Bond. James Bond. Not sure who you are, but stick close anyway.
French illustrator Boris Grinsson outdid himself with this promo for James Bond 007 contre Dr. No, aka Dr. No. This is a framable classic, appropriate for a film that reshaped the spy genre. Its only flaw is that while the Sean Connery figure is a good likeness, the representation of Ursula Andress is not very close. We get it though—her perfect, unlined face doesn't give you much to work with. To get Connery close, you just need to make sure you include his bushy eyebrows and the deep facial lines bracketing his mouth. But Andress is a true test of skill. It's still a great poster. Perhaps even our favorite from the Bond franchise. The movie premiered in France today in 1963.
Filmgoers say yes to No and a franchise is born.
Since we've already talked about two movies inspired by Bond today, why not discuss the landmark that started it all? There had always been spy movies. Even the James Bond films, with their focus on high concept action and fantastical super villains, had predecessors. But United Artists, director Terence Young, Sean Connery, and the rest took the basic notes of those earlier efforts, wove them into a fresh composition, and cranked the volume up to eleven. This Spanish poster painted by Macario Gomez was made for the first Bond film Dr. No, which played in Spain as Agente 007 contra el Dr. No. Ian Fleming's novel had been published in 1958, and the film hit cinemas four years later. Like From Russia with Love, which we watched recently, we've seen it more than once, but not for years, and decided to screen it with fresh eyes.
We imagine audiences had never seen a spy movie quite like this, with its opulent production values and near-seamless construction. Set in Jamaica, the exotic locations are beautifully photographed, and while the filmmakers' portrayal of the island isn't necessarily authentic, it's immersive, and makes the required impression of a land of mystery and danger. An altogether different impression was made by the ravishing Ursula Andress, and we suspect once word got out certain filmgoers bought tickets just to see her. Joseph Wiseman's villainous Julius No, a few hi-budget gadgets, and a secret lair filled with expendable henchmen complete the set-up—and establish the Bond template for the future. Add the unflappable if occasionally imperious spy himself and the fun is complete.
The Bond franchise's success inspired scores of imitators, as discussed in the two posts above, but with a few exceptions those movies usually work today on the level of unintentional comedy or eye-rolling camp. Dr. No, despite Bond's interjections of humor, took itself seriously. Viewers were supposed to believe its most fantastic elements were possible. In addition, they were supposed to see Bond as the uber-male, a man who fights and loves hard, is virtually immune to sentiment, and never mourns losses for long. That notion of ideal manhood has certainly changed—for the better we'd say—but even accounting for the tectonic cultural shifts in the interim Dr. No holds up like the best vintage thrillers. It's stylish, charmingly simple, and—if one assesses it honestly—progressive for its time. It premiered in England in October 1962, and reached Spain today in 1963.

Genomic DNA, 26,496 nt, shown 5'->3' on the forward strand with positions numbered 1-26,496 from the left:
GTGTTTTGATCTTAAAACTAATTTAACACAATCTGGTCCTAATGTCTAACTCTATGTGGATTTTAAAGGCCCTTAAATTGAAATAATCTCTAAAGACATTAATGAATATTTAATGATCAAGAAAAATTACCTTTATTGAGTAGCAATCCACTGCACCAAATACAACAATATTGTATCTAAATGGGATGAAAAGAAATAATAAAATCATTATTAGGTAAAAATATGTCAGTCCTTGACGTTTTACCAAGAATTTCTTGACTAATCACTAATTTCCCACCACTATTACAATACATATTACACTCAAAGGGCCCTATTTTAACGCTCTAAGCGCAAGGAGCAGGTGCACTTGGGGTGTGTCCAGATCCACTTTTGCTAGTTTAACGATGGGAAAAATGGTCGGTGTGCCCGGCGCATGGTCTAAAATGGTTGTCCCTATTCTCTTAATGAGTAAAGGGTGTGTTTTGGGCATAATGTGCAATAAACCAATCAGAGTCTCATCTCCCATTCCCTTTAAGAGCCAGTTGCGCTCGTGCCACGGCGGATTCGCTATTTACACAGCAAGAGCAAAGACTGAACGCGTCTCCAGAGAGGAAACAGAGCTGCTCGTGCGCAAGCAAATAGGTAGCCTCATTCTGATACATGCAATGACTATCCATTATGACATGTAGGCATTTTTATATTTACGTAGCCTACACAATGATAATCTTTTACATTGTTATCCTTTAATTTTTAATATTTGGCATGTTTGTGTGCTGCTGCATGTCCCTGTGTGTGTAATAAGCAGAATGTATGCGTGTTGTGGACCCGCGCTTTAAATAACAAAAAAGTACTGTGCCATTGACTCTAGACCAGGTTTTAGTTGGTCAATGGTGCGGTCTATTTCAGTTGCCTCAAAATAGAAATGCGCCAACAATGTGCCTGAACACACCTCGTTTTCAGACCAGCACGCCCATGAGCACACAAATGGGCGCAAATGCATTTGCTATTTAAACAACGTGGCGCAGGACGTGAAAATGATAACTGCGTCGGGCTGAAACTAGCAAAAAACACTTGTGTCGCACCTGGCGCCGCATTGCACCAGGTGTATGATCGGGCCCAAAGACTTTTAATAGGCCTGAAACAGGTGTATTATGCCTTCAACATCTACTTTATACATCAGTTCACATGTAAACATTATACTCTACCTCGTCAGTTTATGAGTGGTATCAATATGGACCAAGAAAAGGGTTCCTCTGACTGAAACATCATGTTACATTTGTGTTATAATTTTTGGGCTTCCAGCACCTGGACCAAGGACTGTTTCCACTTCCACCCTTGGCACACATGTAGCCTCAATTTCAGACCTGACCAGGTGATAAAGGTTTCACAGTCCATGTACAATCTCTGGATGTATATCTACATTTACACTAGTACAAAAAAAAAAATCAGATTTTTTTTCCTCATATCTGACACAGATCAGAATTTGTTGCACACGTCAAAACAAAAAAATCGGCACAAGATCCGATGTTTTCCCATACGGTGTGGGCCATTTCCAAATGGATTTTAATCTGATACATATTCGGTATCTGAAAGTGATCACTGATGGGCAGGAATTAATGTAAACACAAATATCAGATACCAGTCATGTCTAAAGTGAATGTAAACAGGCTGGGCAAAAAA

Yeah! This is so fun! These photos will really make people remember me!
If you look around the internet literally every site from IMDB to Ebay will tell you this is U.S. actress Martha Vickers dancing for a photo series made while filming the 1955 United Artists drama The Big Bluff. But surprise! Everyone is wrong. This isn't Vickers. This is actually Rosemarie Stack. It's pretty obvious. She and Vickers don't look alike anyway, and Vickers is blonde in the film, not brunette, but also, Stack plays a hot-blooded showgirl named Fritzi Darvel while Vickers plays an invalid, so clearly this is Stack doing a little riff on her role as a dancer. What are we the internet police? Hah, no. But we thought the forgotten Miss Stack deserved to have her credit restored for starring in this great series. Make a note. And the movie? Meh.
Update: IMDB has now updated its info. It's nice to have influence.
Only my friends get to call me Corny. And you're not a friend.
This United Artists promo photo was made for the political thriller The Next Man and it shows U.S. actress Cornelia Sharpe, who was actually never known as Corny, at least not professionally. She had a minor career dotted with a few notable movies, including Serpico and The Reincarnation of Peter Proud. The Next Man was not one of those notable films, but it did star Sean Connery and was directed by Richard C. Sarafian, who helmed the counterculture classic Vanishing Point. This image dates from 1976.
Better men than you have tried to tame her.
Above is a United Artists promo image of New York City born actress Midge Ware, née Muriel Ware, from the 1952 lost world adventure Untamed Women. In the film three downed World War II flyboys wash up on the shores of an island inhabited by primitive but (of course) sexy women. Sound like your thing? You can watch it online in two parts starting here. The photo is from 1952.
La Lollo gives a child's toy a grown up workout.
The UPI photo above was shot today in 1959 and shows Italian actress Gina Lollobrigida hula hooping between takes on the set of United Artists' biblical epic Solomon and Sheba. La Lollo was apparently a big fan of the hula hoop—according to the info on the back of the photo she owned this one and brought it from her home in Rome. Interestingly, she was costumed almost exactly like this—in a glittery bra and skirt while showing a bare midriff—in 1950's Vita di cani, 1952's Les belles de nuit, and wore a circus performer's outfit of very similar style in 1956's Trapeze. Her most famous physical trait was her hair (lollo rosso lettuce is so named because it resembles the curly 'do she wore for much of her career), but it seems producers preferred her navel. Can't say we blame them.